CEO Blog w/c 1 July

ARC Ext.jpg

Last week Arts Council England announced investment in two pilot performing arts ‘producing hubs’ – place-based partnerships that are designed to develop the performing arts sector in those areas. It was brilliant to see Derby and Bradford selected, where fantastic work is already going on. Importantly, there are genuine cross-sector partnerships already in place in both cities. The powerful mix of buildings, theatre and dance companies and non-arts organisations involved have the potential to support real change in those places, increasing production capacity in a way that involves and is responsive to their local communities. Both bids are led by inspirational people, some of whom we have been lucky enough to work with at ARC.

Lyn Gardner’s article in The Stage today makes many valuable points, not least this one:

‘The big question is not how the arts might become relevant in the 21st century, but how partnerships can ensure they employ their considerable resources, expertise and creativity to enable everyone in their communities – not just the artists they already know and the audiences who already come – to reach their full and shared potential?’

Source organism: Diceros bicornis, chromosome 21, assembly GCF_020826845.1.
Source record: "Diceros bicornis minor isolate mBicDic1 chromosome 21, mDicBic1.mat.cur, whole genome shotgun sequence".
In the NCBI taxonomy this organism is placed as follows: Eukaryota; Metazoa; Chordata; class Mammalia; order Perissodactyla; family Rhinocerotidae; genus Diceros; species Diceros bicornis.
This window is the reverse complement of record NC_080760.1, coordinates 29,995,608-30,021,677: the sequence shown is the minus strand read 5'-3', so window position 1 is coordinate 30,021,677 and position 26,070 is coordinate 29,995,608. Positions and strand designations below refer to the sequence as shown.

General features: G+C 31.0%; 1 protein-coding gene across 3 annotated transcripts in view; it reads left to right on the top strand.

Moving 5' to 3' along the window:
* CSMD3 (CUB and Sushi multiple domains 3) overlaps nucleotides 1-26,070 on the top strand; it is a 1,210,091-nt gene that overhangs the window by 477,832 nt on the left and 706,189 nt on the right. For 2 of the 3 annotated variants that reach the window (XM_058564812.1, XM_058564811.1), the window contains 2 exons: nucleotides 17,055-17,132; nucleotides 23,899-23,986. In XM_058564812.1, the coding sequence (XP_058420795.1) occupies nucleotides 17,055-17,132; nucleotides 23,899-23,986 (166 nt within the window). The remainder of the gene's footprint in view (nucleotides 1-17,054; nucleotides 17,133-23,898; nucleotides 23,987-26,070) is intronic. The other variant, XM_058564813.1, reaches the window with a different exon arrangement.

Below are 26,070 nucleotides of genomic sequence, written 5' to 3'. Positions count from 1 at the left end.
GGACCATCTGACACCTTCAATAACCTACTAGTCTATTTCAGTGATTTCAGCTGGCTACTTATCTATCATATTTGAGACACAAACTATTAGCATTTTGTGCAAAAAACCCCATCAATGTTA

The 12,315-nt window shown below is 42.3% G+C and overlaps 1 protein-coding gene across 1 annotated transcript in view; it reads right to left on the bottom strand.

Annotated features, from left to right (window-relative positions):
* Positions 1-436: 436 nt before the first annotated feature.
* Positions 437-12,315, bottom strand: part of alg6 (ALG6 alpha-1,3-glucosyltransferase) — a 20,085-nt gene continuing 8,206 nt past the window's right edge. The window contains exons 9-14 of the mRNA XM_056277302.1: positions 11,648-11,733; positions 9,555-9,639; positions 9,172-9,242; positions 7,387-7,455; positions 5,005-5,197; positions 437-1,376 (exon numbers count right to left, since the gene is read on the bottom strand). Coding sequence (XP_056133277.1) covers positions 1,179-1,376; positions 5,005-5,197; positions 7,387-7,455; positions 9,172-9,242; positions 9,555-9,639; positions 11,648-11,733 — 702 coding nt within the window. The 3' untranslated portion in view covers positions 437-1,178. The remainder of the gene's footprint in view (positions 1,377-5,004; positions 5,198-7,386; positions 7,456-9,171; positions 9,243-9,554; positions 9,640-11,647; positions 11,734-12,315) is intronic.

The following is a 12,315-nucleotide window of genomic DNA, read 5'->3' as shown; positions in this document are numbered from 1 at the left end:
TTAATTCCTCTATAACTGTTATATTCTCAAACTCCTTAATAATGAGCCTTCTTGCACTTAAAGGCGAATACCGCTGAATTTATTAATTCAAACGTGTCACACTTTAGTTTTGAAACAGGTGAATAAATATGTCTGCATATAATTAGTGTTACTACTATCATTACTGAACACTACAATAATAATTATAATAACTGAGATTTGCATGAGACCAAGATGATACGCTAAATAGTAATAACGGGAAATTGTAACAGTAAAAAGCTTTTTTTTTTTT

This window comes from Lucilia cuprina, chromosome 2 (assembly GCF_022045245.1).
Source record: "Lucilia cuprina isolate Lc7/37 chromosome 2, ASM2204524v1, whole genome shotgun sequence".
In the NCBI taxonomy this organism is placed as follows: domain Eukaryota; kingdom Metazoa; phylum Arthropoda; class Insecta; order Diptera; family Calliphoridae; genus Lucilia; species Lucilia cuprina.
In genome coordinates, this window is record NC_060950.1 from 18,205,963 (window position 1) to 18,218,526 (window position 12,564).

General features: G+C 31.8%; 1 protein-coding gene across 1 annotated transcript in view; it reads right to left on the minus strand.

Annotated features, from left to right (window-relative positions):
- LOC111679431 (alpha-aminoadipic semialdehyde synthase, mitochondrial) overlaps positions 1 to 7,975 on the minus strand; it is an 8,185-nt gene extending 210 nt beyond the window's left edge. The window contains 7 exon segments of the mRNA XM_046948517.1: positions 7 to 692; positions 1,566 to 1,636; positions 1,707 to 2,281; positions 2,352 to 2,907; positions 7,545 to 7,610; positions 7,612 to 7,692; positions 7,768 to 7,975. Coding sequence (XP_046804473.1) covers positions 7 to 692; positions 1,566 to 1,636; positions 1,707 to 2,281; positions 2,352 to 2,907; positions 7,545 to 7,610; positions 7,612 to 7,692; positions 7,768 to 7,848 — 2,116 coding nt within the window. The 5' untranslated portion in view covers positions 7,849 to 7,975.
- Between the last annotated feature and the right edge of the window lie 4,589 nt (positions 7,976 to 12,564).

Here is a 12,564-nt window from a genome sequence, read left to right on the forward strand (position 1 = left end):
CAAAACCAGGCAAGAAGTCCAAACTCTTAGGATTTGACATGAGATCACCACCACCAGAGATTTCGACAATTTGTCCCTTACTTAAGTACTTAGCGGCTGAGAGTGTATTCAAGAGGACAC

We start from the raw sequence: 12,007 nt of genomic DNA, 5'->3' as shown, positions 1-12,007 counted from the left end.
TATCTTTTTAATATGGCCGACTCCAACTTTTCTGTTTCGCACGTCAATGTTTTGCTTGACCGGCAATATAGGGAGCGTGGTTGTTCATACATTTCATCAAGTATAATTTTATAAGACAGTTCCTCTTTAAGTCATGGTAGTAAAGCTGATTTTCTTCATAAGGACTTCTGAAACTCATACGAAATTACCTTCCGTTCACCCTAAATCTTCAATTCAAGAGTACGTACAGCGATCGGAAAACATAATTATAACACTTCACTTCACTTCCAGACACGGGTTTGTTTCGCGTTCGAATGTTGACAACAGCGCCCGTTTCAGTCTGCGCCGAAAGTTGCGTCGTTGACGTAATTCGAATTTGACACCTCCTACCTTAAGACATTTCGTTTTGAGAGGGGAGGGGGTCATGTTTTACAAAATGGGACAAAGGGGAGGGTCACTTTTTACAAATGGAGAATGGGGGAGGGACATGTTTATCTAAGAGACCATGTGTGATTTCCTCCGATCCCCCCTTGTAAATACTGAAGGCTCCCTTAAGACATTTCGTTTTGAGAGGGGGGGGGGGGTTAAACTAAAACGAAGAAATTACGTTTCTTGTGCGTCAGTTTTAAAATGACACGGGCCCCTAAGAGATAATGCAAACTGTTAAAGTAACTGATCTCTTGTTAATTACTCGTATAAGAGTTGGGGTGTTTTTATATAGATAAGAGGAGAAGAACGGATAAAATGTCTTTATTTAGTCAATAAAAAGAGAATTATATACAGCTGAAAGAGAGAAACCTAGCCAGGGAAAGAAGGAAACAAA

This is exactly the question we are tackling at ARC – much of our programme simply wouldn’t exist if we hadn’t worked in partnership with local people and organisations.

However, the article’s headline – Should we fund people and places instead of buildings? – felt very unhelpful. Yet again we are pitting buildings against artists, as if we are working against each other.The headline is neither accurate – as the investment in being channelled through two building-based organisations – nor reflective of the article’s content. I’m hearing this rhetoric about artists vs buildings more and more, and it makes me very sad, and occasionally defensive. Surely our arts buildings are there (amongst other things) to facilitate artists to make and show work?

Most artists I talk to are unhappy with buildings because of the way they behave towards artists. Of course, it isn’t the bricks that are behaving badly, it is the people within them – or some of them at least. Imbalances – real or perceived – are at the core of this, imbalances of power, privilege and money. We simply have to change this, and perhaps the producing hubs, through their artist/building partnership models, can set out a route map for change that others can follow.